How to Reduce Your Data Platform Costs with Value-Based Pricing

Upsolver offers a batch and streaming data pipeline platform that runs on cloud resources.  Until recently we had charged for service based on compute “units.”  We recently decided to make a major change to our pricing model to tie it better to the value the customer receives.  This post describes our journey and thinking around pricing.

When it comes to building a data platform, there are a wide range of tools and services you can employ to deliver value to your users. Some can be self-hosted and others are fully-hosted and offered as a SaaS product or as a serverless engine. In either case, the way these tools and services charge – Upsolver included until recently – is typically based on the amount of compute resources consumed over a period of time. 

For example, Databricks charges per “DBU,” Snowflake per Credit, AWS Glue per “DPU,” and Confluent Cloud per “CKU,” partitions, and a base price. These currencies are controlled by the vendor, similar to airline miles. Furthermore, pricing is dependent on the edition, cluster configuration, and types of workloads. Some services bundle the cost of EC2 compute; others don’t.

Compute-based pricing models are difficult to understand and even harder to predict as the volume and variety of data and complexity of jobs increases. How do you understand the cost of your data platform? How can you budget reliably as you add more data and use cases?

Too many variables make it difficult to understand what your data platform actually costs

Not to pick on Databricks, but let’s use them as an example. 

First, you are asked to choose between Standard, Premium, and Enterprise editions. This is usually done at the organization level, so let’s assume it’s not your worry. 

Second, you need to understand which workloads you will run and their performance SLA, and the security, and isolation requirements – only then can you choose a cluster type to launch. 

Third, you must select the required functionality from 5 options: Jobs Compute, All-Purpose Compute, Jobs Lite Compute, SQL Compute, and Serverless SQL Compute. 

Now we get to the hard part!

Fourth, you must size your cluster. You have to figure out the CPU, memory, and disk space required by your job so you can select an EC2 instance type and the number of nodes you need to process the data. This tells you the cost per DBU. However, that’s only a rough estimation. 

To get a true feel for your cost you need to run a proof of concept (POC) with real data and a real ETL job. You need to run the same workload with different cluster types and compute configurations to arrive at the optimal cost. A POC also helps you estimate how long your job will run given the cluster type and instance type you selected. POCs take significant time, resources, and experience to get right, and the results are only relevant for a short time.

Finally after you complete your analysis and a POC, you are able to come up with a good idea of your costs. Are you exhausted yet? Because I am.

Wait! We didn’t even consider EC2 Spot instances and how to estimate your costs when the cluster dynamically scales up and down based on the workload.  Allowing a badly configured cluster to autoscale with the needs of workloads can very quickly lead to massive costs – I’ve seen this over and over again.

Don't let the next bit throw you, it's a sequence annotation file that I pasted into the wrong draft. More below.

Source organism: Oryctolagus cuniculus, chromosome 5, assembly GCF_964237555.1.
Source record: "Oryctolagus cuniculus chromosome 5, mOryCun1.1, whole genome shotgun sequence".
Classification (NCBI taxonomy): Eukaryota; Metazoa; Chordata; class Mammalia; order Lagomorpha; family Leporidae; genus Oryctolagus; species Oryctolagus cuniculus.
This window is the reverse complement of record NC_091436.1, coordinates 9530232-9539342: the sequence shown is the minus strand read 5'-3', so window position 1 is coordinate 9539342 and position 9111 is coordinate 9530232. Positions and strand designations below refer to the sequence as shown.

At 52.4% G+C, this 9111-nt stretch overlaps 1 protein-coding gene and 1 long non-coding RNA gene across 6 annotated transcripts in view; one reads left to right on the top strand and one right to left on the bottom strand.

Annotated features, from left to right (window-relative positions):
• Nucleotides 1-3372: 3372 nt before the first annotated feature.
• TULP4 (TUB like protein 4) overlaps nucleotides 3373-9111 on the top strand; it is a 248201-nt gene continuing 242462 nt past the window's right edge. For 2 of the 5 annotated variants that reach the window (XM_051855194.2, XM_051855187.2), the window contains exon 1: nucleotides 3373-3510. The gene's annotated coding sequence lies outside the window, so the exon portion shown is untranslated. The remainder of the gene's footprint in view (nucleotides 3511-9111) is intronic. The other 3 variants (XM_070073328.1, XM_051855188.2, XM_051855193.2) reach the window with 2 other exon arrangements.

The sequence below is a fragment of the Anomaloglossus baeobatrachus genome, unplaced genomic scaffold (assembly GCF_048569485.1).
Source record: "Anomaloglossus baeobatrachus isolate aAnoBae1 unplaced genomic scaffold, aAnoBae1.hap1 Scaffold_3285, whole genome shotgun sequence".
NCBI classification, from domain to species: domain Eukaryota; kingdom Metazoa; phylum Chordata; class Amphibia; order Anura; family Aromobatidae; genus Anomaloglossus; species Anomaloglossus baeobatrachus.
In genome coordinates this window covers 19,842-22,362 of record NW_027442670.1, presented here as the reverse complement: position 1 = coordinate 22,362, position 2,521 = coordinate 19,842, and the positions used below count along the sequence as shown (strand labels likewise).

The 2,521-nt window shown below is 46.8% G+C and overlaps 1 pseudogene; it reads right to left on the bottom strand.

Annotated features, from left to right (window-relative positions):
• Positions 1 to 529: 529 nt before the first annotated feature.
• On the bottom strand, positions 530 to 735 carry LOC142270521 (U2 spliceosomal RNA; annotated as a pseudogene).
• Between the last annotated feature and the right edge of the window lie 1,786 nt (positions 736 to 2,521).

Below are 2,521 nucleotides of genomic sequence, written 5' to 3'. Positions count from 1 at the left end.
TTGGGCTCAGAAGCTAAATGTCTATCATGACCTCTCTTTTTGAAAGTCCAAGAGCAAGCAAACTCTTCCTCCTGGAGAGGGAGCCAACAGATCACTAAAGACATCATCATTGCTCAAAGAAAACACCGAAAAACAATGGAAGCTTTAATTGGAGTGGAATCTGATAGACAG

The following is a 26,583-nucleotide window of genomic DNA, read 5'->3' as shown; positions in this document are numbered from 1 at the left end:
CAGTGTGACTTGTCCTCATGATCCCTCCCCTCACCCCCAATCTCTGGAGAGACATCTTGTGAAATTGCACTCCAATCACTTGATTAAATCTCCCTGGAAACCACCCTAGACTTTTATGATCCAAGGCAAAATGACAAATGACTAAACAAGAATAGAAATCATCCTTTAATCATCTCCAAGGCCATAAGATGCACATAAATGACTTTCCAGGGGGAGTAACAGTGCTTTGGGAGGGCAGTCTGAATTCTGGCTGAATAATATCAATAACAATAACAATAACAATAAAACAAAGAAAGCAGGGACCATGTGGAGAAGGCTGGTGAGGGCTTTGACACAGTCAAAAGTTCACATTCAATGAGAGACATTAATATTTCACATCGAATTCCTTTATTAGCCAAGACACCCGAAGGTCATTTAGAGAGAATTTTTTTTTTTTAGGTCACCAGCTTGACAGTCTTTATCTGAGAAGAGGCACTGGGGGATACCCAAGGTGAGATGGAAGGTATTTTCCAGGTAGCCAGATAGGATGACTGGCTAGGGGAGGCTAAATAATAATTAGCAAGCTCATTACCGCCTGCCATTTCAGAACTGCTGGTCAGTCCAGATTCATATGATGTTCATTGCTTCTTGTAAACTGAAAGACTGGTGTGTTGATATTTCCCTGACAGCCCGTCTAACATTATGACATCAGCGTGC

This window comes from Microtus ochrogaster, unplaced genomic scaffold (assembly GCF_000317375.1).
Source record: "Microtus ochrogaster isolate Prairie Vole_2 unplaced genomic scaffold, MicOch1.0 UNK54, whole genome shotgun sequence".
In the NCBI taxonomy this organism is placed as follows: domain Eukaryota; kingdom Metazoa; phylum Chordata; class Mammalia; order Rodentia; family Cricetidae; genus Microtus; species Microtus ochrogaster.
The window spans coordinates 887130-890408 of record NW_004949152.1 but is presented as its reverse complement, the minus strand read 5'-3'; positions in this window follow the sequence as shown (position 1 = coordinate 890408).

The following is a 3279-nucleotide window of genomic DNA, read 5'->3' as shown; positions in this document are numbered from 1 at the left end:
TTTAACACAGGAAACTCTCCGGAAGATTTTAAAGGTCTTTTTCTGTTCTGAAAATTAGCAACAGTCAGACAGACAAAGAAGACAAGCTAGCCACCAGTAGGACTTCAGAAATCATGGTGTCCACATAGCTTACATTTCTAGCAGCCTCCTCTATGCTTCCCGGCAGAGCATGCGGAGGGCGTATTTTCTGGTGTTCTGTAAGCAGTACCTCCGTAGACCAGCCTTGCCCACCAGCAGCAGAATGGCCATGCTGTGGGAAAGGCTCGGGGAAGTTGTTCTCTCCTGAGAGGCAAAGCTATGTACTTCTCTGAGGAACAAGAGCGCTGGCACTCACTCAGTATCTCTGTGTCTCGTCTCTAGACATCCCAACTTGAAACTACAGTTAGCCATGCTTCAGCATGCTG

Data platform pricing variables are becoming more abstract

The Databricks example shows the growing complexity of compute-based cost models. However, they aren’t alone. Snowflake’s model is based on choosing a virtual data warehouse size and using credits to pay for clock time that the VDW is active, whether or not it is fully utilized while running. . Before you can figure out how many credits your workload will use, you need to decide which instance type to use for your data warehouse. But even this is abstracted – under the guise of “simplicity” – into T-shirt “warehouse” sizes that still don’t explain how much actual computing capacity you will get. A good post about How to calculate your Snowflake monthly costs by Joris Van den Borre from Tropos delves into more detail. We wrote a similar article to help customers understand the pricing dimensions of Amazon Redshift and how to manage your costs.

Abstracting the pricing variables simplifies your bill, but makes it extremely difficult to understand what exactly is driving your costs and how to optimize them.  This is especially important during an economic downturn when you must optimize as much as possible.  Kris Peeters from Data Minded discusses this in more detail in his post Why rising cloud costs are the silent killers of data platforms, which includes examples of how this cost multiplies as you build out your modern data stack.

If there are too many pricing variables, and if the majority of these variables are abstracted, how can you predict costs as your business evolves and you scale to meet increased data volumes and computing demands? 

At Upsolver we’ve thought long and hard about this problem. We discussed it with many current and potential customers and came to the conclusion that pricing models need to closely align to the value they reflect. When they do, costs become easy to understand and predict.

Listening to our customers’ concerns around pricing

Upsolver’s previous pricing model was based on “Upsolver Units.” A unit roughly equates to 8 CPU cores of compute capacity per hour.  But for customers it was difficult to know how many units they needed.  They didn’t want to buy too much or too little, but couldn’t easily predict what they would need.

Here are a few examples of the feedback we received:

  • “I switched to larger instances with more memory but now I’m paying Upsolver double for the same workload and value.”
  • “A data scientist ran a pipeline that scanned our historical data (replay) which consumed a large portion of our remaining Upsolver compute units. I wasn’t expecting to have to renew so soon.”